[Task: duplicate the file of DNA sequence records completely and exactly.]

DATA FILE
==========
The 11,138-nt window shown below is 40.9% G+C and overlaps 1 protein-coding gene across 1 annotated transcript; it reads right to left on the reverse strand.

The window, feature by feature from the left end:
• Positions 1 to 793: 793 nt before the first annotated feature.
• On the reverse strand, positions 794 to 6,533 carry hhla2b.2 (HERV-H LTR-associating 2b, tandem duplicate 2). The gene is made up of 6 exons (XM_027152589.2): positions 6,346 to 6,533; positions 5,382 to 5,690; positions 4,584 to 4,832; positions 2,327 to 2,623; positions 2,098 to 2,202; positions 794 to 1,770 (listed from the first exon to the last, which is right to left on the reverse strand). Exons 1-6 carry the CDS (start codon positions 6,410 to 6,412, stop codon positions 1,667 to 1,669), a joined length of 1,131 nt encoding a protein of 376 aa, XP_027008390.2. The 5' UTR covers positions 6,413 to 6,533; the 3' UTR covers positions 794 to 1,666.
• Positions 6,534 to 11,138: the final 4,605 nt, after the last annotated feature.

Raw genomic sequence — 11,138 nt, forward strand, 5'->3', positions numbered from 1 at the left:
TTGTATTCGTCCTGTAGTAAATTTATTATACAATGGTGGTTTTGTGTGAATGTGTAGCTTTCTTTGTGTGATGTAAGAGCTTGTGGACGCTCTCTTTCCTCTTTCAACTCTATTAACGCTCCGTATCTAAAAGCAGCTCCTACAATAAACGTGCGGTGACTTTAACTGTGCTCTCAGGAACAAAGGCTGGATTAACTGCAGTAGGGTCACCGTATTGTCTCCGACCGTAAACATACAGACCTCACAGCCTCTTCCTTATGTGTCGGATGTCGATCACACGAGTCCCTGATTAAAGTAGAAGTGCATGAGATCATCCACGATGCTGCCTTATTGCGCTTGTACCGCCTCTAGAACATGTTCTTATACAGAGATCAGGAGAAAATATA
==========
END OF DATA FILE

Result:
The 11,138-nt window shown below is 40.9% G+C and overlaps 1 protein-coding gene across 1 annotated transcript; it reads right to left on the reverse strand.

The window, feature by feature from the left end:
• Positions 1 to 793: 793 nt before the first annotated feature.
• On the reverse strand, positions 794 to 6,533 carry hhla2b.2 (HERV-H LTR-associating 2b, tandem duplicate 2). The gene is made up of 6 exons (XM_027152589.2): positions 6,346 to 6,533; positions 5,382 to 5,690; positions 4,584 to 4,832; positions 2,327 to 2,623; positions 2,098 to 2,202; positions 794 to 1,770 (listed from the first exon to the last, which is right to left on the reverse strand). Exons 1-6 carry the CDS (start codon positions 6,410 to 6,412, stop codon positions 1,667 to 1,669), a joined length of 1,131 nt encoding a protein of 376 aa, XP_027008390.2. The 5' UTR covers positions 6,413 to 6,533; the 3' UTR covers positions 794 to 1,666.
• Positions 6,534 to 11,138: the final 4,605 nt, after the last annotated feature.

Raw genomic sequence — 11,138 nt, forward strand, 5'->3', positions numbered from 1 at the left:
TTGTATTCGTCCTGTAGTAAATTTATTATACAATGGTGGTTTTGTGTGAATGTGTAGCTTTCTTTGTGTGATGTAAGAGCTTGTGGACGCTCTCTTTCCTCTTTCAACTCTATTAACGCTCCGTATCTAAAAGCAGCTCCTACAATAAACGTGCGGTGACTTTAACTGTGCTCTCAGGAACAAAGGCTGGATTAACTGCAGTAGGGTCACCGTATTGTCTCCGACCGTAAACATACAGACCTCACAGCCTCTTCCTTATGTGTCGGATGTCGATCACACGAGTCCCTGATTAAAGTAGAAGTGCATGAGATCATCCACGATGCTGCCTTATTGCGCTTGTACCGCCTCTAGAACATGTTCTTATACAGAGATCAGGAGAAAATATA